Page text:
Altered Brain pH Linked to Cognitive Disorders

Summary: A global study involving 131 researchers from 105 labs across seven countries has found altered brain pH and lactate levels across various animal models of neuropsychiatric and neurodegenerative disorders. This large-scale research reveals a common endophenotype involving energy metabolism dysfunction as a hallmark in disorders such as schizophrenia, autism, and Alzheimer’s.

The study demonstrates that about 30% of the examined animal models showed significant alterations in brain pH and lactate levels, linking these metabolic changes to impaired working memory and suggesting intrinsic disease characteristics rather than effects of medication. These findings open new avenues for understanding the transdiagnostic characteristics of cognitive impairments and developing targeted treatment strategies.

Key Facts:

  1. Widespread Phenomenon: Significant changes in brain pH and lactate levels were observed in 30% of the animal models studied, indicating a common energy metabolism dysfunction across various neuropsychiatric conditions.
  2. Link to Cognitive Impairment: Elevated lactate levels were predominantly associated with impaired working memory, highlighting a direct impact on cognitive function.
  3. Potential for New Treatments: The identification of altered brain energy metabolism as a transdiagnostic endophenotype paves the way for innovative treatment approaches targeting shared metabolic dysfunctions.

Source: Fujita Health University

A global collaborative research group comprising 131 researchers from 105 laboratories across seven countries announces a groundbreaking research paper submitted to Life.

Titled “Large-scale Animal Model Study Uncovers Altered Brain pH and Lactate Levels as a Transdiagnostic Endophenotype of Neuropsychiatric Disorders Involving Cognitive Impairment,” the study identifies brain energy metabolism dysfunction leading to altered pH and lactate levels as common hallmarks in numerous animal models of neuropsychiatric and neurodegenerative disorders, such as intellectual disability, autism spectrum disorders, schizophrenia, bipolar disorder, depressive disorders, and Alzheimer’s disease.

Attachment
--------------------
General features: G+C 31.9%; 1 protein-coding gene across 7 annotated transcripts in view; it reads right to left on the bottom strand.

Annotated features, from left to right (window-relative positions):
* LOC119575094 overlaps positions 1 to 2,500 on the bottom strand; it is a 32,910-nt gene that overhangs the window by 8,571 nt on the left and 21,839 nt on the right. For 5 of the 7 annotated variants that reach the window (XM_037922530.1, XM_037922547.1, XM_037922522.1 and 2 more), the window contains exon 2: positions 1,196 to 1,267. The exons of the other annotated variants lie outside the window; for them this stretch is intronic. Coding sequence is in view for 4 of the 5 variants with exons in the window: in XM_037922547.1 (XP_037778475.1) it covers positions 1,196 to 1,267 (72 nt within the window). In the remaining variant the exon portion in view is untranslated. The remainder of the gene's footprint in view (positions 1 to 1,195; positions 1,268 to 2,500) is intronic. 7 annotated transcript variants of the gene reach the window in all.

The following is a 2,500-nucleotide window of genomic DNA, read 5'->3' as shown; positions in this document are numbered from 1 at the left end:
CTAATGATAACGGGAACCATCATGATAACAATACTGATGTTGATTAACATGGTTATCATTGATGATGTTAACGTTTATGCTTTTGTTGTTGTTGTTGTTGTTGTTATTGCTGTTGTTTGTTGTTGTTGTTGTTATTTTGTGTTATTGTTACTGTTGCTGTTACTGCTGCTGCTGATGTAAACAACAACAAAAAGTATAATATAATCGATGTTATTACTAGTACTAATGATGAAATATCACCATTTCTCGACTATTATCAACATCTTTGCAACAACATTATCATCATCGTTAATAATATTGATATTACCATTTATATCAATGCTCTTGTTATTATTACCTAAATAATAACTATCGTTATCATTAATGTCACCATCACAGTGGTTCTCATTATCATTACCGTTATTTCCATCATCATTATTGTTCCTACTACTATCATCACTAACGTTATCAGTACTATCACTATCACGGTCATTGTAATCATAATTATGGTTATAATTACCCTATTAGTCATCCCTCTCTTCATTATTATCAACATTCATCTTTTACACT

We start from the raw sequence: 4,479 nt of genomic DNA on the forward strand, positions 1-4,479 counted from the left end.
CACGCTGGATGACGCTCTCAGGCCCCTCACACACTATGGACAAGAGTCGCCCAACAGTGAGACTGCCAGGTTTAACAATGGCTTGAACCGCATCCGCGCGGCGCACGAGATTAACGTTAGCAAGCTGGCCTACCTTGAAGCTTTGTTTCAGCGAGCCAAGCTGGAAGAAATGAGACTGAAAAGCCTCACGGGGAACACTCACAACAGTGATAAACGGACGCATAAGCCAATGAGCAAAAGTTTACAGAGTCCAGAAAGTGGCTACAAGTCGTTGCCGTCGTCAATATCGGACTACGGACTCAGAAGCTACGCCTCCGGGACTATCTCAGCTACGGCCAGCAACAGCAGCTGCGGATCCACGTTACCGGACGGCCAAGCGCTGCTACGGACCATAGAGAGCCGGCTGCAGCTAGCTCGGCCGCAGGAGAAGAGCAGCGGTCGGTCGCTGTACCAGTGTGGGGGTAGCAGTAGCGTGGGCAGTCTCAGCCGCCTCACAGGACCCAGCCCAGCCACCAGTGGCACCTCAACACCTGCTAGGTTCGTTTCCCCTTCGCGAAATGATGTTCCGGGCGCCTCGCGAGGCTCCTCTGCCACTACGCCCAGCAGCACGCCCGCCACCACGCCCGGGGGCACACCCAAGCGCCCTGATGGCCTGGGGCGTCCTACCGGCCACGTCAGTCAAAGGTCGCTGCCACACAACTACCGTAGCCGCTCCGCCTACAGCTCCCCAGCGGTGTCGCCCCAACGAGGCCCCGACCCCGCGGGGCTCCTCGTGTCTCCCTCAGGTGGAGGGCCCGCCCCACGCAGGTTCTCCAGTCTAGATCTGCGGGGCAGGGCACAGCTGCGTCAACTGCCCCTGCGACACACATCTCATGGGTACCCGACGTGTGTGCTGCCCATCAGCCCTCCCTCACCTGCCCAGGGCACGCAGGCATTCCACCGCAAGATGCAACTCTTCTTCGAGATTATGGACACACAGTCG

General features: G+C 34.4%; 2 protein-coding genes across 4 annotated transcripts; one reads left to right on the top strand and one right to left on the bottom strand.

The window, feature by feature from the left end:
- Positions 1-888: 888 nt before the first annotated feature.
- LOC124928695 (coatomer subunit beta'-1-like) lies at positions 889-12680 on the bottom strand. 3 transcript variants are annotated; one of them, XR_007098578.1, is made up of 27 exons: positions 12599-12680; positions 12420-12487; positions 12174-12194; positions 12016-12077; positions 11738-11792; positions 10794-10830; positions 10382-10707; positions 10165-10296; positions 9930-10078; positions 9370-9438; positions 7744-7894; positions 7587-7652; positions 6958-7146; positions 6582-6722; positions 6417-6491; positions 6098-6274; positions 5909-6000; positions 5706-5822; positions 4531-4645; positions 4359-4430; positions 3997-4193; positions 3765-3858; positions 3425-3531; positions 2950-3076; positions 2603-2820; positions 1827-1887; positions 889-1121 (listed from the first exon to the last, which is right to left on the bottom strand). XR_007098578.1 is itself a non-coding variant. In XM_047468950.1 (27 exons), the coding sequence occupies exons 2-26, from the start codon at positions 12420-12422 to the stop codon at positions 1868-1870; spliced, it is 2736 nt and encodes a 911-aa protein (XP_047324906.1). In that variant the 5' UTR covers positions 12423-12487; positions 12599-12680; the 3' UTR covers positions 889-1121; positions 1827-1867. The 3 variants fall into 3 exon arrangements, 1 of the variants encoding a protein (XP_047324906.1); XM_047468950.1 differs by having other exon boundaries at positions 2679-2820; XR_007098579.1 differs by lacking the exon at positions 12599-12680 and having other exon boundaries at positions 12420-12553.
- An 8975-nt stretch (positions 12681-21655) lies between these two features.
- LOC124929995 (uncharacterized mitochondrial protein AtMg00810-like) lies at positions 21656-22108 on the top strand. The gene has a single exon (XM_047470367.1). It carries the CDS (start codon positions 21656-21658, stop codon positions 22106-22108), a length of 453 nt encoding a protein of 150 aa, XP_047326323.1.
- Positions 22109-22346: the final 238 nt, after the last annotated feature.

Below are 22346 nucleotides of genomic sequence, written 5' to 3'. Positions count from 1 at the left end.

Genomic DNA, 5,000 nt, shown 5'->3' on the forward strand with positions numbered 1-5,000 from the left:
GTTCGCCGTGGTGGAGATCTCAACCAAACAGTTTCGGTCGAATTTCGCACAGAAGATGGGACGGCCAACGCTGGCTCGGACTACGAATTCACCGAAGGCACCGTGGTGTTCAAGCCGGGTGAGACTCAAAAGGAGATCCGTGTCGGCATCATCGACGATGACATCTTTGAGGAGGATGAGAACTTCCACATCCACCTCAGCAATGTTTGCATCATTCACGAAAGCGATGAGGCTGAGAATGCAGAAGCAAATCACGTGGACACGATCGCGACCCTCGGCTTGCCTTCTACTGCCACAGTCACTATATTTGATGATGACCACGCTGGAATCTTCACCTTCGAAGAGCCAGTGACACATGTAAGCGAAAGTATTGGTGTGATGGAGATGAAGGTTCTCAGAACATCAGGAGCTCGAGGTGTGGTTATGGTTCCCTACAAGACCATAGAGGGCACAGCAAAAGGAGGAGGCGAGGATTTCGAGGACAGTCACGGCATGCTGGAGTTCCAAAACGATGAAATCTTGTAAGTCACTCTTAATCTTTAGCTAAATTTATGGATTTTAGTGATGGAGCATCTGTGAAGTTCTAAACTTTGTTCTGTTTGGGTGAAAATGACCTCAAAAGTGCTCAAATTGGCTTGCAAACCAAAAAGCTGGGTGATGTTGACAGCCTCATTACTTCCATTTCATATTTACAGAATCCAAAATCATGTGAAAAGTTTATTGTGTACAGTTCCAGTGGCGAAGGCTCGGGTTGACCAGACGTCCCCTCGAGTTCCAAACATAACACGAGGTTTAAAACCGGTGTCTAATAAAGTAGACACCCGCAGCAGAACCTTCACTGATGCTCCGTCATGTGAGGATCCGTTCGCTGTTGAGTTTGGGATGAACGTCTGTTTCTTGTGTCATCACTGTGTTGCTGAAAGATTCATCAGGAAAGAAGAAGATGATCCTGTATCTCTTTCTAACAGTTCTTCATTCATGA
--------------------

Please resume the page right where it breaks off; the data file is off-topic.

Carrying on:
This shows a brain scan.
Additionally, the relationship between alterations in brain pH and lactate levels and specific behavioral abnormalities had not been clearly established. Credit: Neuroscience News

At the forefront of neuroscience research, the research group sheds light on altered energy metabolism as a key factor in various neuropsychiatric and neurodegenerative disorders. While considered controversial, an elevated lactate level and the resulting decrease in pH is now also proposed as a potential primary component of these diseases.

Unlike previous assumptions associating these changes with external factors like medication, the research group’s previous findings suggest that they may be intrinsic to the disorders.

This conclusion was drawn from five animal models of schizophrenia/developmental disorders, bipolar disorder, and autism, which are exempt from such confounding factors.

However, research on brain pH and lactate levels in animal models of other neuropsychiatric and neurological disorders has been limited. Until now, it was unclear whether such changes in the brain were a common phenomenon.

Additionally, the relationship between alterations in brain pH and lactate levels and specific behavioral abnormalities had not been clearly established.

This study, encompassing 109 strains/conditions of mice, rats, and chicks, including animal models related to neuropsychiatric conditions, reveals that changes in brain pH and lactate levels are a common feature in a diverse range of animal models of disorders, including schizophrenia/developmental disorders, bipolar disorder, autism, as well as models of depression, epilepsy, and Alzheimer’s disease. This study’s significant insights include:

I. Common Phenomenon Across Disorders: About 30% of the 109 types of animal models exhibited significant changes in brain pH and lactate levels, emphasizing the widespread occurrence of energy metabolism changes in the brain across various neuropsychiatric conditions.

II. Environmental Factors as a Cause: Models simulating depression through psychological stress, and those induced to develop diabetes or colitis, which have a high comorbidity risk for depression, showed decreased brain pH and increased lactate levels. Various acquired environmental factors could contribute to these changes.